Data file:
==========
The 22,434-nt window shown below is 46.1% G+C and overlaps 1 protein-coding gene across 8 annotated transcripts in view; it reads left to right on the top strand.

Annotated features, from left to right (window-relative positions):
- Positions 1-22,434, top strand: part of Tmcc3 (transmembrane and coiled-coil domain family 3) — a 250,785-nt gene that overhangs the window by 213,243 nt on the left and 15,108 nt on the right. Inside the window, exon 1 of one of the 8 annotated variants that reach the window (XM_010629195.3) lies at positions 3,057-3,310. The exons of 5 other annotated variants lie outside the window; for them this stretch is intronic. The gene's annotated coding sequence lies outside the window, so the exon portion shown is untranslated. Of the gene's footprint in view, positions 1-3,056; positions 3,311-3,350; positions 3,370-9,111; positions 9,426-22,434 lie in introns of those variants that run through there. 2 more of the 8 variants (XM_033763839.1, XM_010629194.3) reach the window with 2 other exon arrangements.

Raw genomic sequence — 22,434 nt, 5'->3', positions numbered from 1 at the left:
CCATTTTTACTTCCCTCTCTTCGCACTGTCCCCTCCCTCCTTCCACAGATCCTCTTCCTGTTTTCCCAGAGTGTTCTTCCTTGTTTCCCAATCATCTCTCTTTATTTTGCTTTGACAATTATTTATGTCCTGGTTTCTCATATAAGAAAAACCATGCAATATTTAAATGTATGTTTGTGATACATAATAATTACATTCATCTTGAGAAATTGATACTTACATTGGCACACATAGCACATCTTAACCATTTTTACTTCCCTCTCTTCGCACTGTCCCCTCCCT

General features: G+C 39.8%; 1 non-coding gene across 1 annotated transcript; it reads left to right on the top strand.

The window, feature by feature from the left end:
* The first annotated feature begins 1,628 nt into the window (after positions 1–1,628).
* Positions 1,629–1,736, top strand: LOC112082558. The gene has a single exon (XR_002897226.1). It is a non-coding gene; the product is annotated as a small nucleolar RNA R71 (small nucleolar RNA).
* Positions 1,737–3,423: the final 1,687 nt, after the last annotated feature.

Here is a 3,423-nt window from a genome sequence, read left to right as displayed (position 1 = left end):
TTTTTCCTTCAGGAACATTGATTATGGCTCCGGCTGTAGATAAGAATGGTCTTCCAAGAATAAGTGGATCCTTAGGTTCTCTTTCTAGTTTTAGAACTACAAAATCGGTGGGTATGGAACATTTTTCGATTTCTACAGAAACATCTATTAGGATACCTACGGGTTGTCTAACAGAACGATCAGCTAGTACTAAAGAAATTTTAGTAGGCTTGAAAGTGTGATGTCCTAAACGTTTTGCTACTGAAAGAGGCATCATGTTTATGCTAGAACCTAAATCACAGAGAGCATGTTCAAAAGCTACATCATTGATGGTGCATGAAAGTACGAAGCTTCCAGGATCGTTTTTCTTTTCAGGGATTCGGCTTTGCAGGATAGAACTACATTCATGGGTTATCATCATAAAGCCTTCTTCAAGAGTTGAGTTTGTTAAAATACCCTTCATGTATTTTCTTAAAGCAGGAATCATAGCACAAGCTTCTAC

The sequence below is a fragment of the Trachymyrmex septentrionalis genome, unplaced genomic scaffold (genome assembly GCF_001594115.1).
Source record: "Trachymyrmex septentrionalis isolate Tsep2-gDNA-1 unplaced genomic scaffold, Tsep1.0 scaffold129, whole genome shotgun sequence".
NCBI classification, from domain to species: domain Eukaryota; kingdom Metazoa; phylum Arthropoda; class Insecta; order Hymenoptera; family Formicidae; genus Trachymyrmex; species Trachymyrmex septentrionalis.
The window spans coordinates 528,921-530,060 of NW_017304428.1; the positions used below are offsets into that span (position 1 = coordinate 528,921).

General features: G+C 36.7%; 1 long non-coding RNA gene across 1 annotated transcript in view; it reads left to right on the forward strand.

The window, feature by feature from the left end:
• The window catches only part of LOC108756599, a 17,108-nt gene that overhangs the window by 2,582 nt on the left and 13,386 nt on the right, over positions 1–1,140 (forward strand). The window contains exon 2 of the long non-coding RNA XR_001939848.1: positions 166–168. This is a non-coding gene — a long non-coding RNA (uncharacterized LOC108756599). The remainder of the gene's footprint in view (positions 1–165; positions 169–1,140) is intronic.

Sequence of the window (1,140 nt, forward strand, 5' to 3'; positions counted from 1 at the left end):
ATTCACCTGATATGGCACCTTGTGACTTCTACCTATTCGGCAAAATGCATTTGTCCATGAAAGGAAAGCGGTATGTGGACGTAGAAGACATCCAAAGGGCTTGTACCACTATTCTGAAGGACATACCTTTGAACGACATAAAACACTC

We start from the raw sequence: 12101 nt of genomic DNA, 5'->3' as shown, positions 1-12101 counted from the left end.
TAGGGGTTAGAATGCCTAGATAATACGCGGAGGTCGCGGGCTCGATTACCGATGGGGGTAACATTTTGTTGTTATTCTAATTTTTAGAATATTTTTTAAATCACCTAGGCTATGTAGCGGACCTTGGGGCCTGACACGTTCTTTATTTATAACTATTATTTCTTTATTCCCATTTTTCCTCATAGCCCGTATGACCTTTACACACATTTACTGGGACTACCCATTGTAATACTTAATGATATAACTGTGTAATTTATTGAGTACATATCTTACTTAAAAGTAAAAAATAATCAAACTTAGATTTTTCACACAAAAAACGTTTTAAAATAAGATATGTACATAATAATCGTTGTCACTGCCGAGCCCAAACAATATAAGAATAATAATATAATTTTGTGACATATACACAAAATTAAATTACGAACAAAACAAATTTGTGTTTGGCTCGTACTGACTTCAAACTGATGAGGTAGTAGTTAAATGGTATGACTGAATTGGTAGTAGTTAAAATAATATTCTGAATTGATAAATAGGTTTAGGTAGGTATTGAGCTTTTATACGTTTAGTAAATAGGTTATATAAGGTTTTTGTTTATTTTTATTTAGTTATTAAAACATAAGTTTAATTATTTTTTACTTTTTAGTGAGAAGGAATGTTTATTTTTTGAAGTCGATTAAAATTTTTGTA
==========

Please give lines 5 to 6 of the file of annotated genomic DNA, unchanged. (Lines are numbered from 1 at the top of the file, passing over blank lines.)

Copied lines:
CCATTTTTACTTCCCTCTCTTCGCACTGTCCCCTCCCTCCTTCCACAGATCCTCTTCCTGTTTTCCCAGAGTGTTCTTCCTTGTTTCCCAATCATCTCTCTTTATTTTGCTTTGACAATTATTTATGTCCTGGTTTCTCATATAAGAAAAACCATGCAATATTTAAATGTATGTTTGTGATACATAATAATTACATTCATCTTGAGAAATTGATACTTACATTGGCACACATAGCACATCTTAACCATTTTTACTTCCCTCTCTTCGCACTGTCCCCTCCCT

General features: G+C 39.8%; 1 non-coding gene across 1 annotated transcript; it reads left to right on the top strand.